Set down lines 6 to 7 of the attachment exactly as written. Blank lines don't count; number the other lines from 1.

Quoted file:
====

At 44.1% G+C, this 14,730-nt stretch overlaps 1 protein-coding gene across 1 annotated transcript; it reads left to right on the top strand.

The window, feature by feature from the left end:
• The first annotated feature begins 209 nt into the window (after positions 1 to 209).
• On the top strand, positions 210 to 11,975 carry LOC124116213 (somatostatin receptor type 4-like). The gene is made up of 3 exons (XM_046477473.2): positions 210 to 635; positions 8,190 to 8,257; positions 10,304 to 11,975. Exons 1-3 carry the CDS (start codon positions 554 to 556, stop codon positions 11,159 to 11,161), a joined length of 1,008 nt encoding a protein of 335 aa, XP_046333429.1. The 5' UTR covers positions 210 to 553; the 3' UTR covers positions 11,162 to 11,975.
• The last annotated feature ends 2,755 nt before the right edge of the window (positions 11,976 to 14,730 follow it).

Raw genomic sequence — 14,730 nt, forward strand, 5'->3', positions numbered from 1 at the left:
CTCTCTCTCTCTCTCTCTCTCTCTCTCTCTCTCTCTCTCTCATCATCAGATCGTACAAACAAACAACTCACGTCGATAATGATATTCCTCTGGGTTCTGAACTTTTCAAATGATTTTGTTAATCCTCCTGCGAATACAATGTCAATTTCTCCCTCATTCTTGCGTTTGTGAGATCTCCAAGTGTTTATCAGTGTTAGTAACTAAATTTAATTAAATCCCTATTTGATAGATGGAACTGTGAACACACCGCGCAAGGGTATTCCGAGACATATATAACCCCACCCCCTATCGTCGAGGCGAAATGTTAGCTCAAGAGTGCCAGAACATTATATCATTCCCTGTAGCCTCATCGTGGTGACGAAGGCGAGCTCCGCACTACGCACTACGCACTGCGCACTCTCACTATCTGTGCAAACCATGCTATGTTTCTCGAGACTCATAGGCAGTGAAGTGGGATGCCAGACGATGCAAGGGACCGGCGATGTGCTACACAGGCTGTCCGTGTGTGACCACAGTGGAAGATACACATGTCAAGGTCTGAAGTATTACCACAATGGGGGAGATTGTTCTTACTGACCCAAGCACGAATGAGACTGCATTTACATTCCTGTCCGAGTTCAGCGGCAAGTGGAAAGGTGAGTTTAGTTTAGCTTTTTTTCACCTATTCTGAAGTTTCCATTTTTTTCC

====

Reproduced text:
Raw genomic sequence — 14,730 nt, forward strand, 5'->3', positions numbered from 1 at the left:
CTCTCTCTCTCTCTCTCTCTCTCTCTCTCTCTCTCTCTCTCATCATCAGATCGTACAAACAAACAACTCACGTCGATAATGATATTCCTCTGGGTTCTGAACTTTTCAAATGATTTTGTTAATCCTCCTGCGAATACAATGTCAATTTCTCCCTCATTCTTGCGTTTGTGAGATCTCCAAGTGTTTATCAGTGTTAGTAACTAAATTTAATTAAATCCCTATTTGATAGATGGAACTGTGAACACACCGCGCAAGGGTATTCCGAGACATATATAACCCCACCCCCTATCGTCGAGGCGAAATGTTAGCTCAAGAGTGCCAGAACATTATATCATTCCCTGTAGCCTCATCGTGGTGACGAAGGCGAGCTCCGCACTACGCACTACGCACTGCGCACTCTCACTATCTGTGCAAACCATGCTATGTTTCTCGAGACTCATAGGCAGTGAAGTGGGATGCCAGACGATGCAAGGGACCGGCGATGTGCTACACAGGCTGTCCGTGTGTGACCACAGTGGAAGATACACATGTCAAGGTCTGAAGTATTACCACAATGGGGGAGATTGTTCTTACTGACCCAAGCACGAATGAGACTGCATTTACATTCCTGTCCGAGTTCAGCGGCAAGTGGAAAGGTGAGTTTAGTTTAGCTTTTTTTCACCTATTCTGAAGTTTCCATTTTTTTCC